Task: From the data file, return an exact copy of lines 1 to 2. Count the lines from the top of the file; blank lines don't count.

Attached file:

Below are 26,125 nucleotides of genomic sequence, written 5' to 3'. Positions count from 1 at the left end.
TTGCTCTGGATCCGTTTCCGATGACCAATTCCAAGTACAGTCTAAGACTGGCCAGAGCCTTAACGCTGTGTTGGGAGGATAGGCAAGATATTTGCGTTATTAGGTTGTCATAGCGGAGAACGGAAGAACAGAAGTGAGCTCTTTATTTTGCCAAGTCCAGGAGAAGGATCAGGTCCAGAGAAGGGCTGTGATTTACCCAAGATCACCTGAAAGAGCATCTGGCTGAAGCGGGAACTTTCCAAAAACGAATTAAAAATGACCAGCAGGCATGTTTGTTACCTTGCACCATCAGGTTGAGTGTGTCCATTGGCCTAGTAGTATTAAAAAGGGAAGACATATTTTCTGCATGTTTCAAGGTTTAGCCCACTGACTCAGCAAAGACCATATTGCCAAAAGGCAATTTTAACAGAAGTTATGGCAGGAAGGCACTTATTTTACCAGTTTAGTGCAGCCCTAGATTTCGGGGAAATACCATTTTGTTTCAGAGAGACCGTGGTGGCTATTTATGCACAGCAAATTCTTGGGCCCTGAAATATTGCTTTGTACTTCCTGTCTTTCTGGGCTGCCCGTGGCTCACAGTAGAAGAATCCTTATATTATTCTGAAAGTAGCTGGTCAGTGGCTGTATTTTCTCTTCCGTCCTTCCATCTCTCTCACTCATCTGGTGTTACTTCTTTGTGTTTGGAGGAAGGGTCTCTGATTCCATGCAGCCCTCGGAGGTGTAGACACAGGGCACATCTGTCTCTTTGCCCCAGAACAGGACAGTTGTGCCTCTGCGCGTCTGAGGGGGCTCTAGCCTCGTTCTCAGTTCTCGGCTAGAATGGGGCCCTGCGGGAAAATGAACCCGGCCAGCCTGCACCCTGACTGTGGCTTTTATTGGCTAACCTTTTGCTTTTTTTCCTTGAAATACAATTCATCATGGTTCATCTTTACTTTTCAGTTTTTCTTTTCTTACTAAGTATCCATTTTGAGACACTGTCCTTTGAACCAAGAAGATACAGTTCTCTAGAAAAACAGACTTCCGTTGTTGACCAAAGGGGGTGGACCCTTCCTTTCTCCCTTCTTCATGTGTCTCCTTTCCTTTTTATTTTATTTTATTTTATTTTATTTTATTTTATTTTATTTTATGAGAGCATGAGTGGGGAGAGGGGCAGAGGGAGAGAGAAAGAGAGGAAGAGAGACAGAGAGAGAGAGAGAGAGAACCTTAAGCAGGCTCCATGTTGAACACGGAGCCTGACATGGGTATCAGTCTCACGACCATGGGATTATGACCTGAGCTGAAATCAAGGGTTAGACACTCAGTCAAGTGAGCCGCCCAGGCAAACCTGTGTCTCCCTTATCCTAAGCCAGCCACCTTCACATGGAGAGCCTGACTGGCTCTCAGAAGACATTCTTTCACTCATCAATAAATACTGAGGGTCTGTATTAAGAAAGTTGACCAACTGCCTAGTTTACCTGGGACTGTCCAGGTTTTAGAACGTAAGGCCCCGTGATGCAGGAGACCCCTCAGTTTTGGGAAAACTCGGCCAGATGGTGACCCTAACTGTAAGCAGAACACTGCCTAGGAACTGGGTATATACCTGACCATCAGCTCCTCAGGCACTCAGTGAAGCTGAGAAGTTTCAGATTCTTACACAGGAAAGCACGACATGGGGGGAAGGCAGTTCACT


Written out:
Below are 26,125 nucleotides of genomic sequence, written 5' to 3'. Positions count from 1 at the left end.
TTGCTCTGGATCCGTTTCCGATGACCAATTCCAAGTACAGTCTAAGACTGGCCAGAGCCTTAACGCTGTGTTGGGAGGATAGGCAAGATATTTGCGTTATTAGGTTGTCATAGCGGAGAACGGAAGAACAGAAGTGAGCTCTTTATTTTGCCAAGTCCAGGAGAAGGATCAGGTCCAGAGAAGGGCTGTGATTTACCCAAGATCACCTGAAAGAGCATCTGGCTGAAGCGGGAACTTTCCAAAAACGAATTAAAAATGACCAGCAGGCATGTTTGTTACCTTGCACCATCAGGTTGAGTGTGTCCATTGGCCTAGTAGTATTAAAAAGGGAAGACATATTTTCTGCATGTTTCAAGGTTTAGCCCACTGACTCAGCAAAGACCATATTGCCAAAAGGCAATTTTAACAGAAGTTATGGCAGGAAGGCACTTATTTTACCAGTTTAGTGCAGCCCTAGATTTCGGGGAAATACCATTTTGTTTCAGAGAGACCGTGGTGGCTATTTATGCACAGCAAATTCTTGGGCCCTGAAATATTGCTTTGTACTTCCTGTCTTTCTGGGCTGCCCGTGGCTCACAGTAGAAGAATCCTTATATTATTCTGAAAGTAGCTGGTCAGTGGCTGTATTTTCTCTTCCGTCCTTCCATCTCTCTCACTCATCTGGTGTTACTTCTTTGTGTTTGGAGGAAGGGTCTCTGATTCCATGCAGCCCTCGGAGGTGTAGACACAGGGCACATCTGTCTCTTTGCCCCAGAACAGGACAGTTGTGCCTCTGCGCGTCTGAGGGGGCTCTAGCCTCGTTCTCAGTTCTCGGCTAGAATGGGGCCCTGCGGGAAAATGAACCCGGCCAGCCTGCACCCTGACTGTGGCTTTTATTGGCTAACCTTTTGCTTTTTTTCCTTGAAATACAATTCATCATGGTTCATCTTTACTTTTCAGTTTTTCTTTTCTTACTAAGTATCCATTTTGAGACACTGTCCTTTGAACCAAGAAGATACAGTTCTCTAGAAAAACAGACTTCCGTTGTTGACCAAAGGGGGTGGACCCTTCCTTTCTCCCTTCTTCATGTGTCTCCTTTCCTTTTTATTTTATTTTATTTTATTTTATTTTATTTTATTTTATTTTATGAGAGCATGAGTGGGGAGAGGGGCAGAGGGAGAGAGAAAGAGAGGAAGAGAGACAGAGAGAGAGAGAGAGAGAACCTTAAGCAGGCTCCATGTTGAACACGGAGCCTGACATGGGTATCAGTCTCACGACCATGGGATTATGACCTGAGCTGAAATCAAGGGTTAGACACTCAGTCAAGTGAGCCGCCCAGGCAAACCTGTGTCTCCCTTATCCTAAGCCAGCCACCTTCACATGGAGAGCCTGACTGGCTCTCAGAAGACATTCTTTCACTCATCAATAAATACTGAGGGTCTGTATTAAGAAAGTTGACCAACTGCCTAGTTTACCTGGGACTGTCCAGGTTTTAGAACGTAAGGCCCCGTGATGCAGGAGACCCCTCAGTTTTGGGAAAACTCGGCCAGATGGTGACCCTAACTGTAAGCAGAACACTGCCTAGGAACTGGGTATATACCTGACCATCAGCTCCTCAGGCACTCAGTGAAGCTGAGAAGTTTCAGATTCTTACACAGGAAAGCACGACATGGGGGGAAGGCAGTTCACT